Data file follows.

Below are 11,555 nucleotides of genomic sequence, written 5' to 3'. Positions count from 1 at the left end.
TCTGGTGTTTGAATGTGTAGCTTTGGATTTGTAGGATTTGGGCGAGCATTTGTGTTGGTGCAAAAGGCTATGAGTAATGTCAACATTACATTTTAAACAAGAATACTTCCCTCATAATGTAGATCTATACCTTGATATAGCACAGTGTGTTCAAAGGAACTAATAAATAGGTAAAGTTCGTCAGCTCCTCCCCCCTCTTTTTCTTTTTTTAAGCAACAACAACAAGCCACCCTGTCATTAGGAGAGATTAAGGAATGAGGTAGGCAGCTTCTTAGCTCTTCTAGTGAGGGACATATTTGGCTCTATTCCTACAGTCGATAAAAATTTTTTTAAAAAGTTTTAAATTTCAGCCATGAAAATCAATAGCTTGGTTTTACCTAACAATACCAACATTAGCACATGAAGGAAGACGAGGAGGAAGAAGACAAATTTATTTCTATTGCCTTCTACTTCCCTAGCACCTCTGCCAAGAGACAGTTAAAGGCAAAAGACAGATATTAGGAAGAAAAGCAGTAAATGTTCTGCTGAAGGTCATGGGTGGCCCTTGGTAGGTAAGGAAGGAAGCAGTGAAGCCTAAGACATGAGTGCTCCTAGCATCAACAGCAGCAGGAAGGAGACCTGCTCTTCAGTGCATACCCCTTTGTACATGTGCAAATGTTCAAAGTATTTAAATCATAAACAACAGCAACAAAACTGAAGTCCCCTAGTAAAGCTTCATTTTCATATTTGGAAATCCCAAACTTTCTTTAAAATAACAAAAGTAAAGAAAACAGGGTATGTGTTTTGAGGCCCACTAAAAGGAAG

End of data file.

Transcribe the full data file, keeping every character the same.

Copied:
Below are 11,555 nucleotides of genomic sequence, written 5' to 3'. Positions count from 1 at the left end.
TCTGGTGTTTGAATGTGTAGCTTTGGATTTGTAGGATTTGGGCGAGCATTTGTGTTGGTGCAAAAGGCTATGAGTAATGTCAACATTACATTTTAAACAAGAATACTTCCCTCATAATGTAGATCTATACCTTGATATAGCACAGTGTGTTCAAAGGAACTAATAAATAGGTAAAGTTCGTCAGCTCCTCCCCCCTCTTTTTCTTTTTTTAAGCAACAACAACAAGCCACCCTGTCATTAGGAGAGATTAAGGAATGAGGTAGGCAGCTTCTTAGCTCTTCTAGTGAGGGACATATTTGGCTCTATTCCTACAGTCGATAAAAATTTTTTTAAAAAGTTTTAAATTTCAGCCATGAAAATCAATAGCTTGGTTTTACCTAACAATACCAACATTAGCACATGAAGGAAGACGAGGAGGAAGAAGACAAATTTATTTCTATTGCCTTCTACTTCCCTAGCACCTCTGCCAAGAGACAGTTAAAGGCAAAAGACAGATATTAGGAAGAAAAGCAGTAAATGTTCTGCTGAAGGTCATGGGTGGCCCTTGGTAGGTAAGGAAGGAAGCAGTGAAGCCTAAGACATGAGTGCTCCTAGCATCAACAGCAGCAGGAAGGAGACCTGCTCTTCAGTGCATACCCCTTTGTACATGTGCAAATGTTCAAAGTATTTAAATCATAAACAACAGCAACAAAACTGAAGTCCCCTAGTAAAGCTTCATTTTCATATTTGGAAATCCCAAACTTTCTTTAAAATAACAAAAGTAAAGAAAACAGGGTATGTGTTTTGAGGCCCACTAAAAGGAAG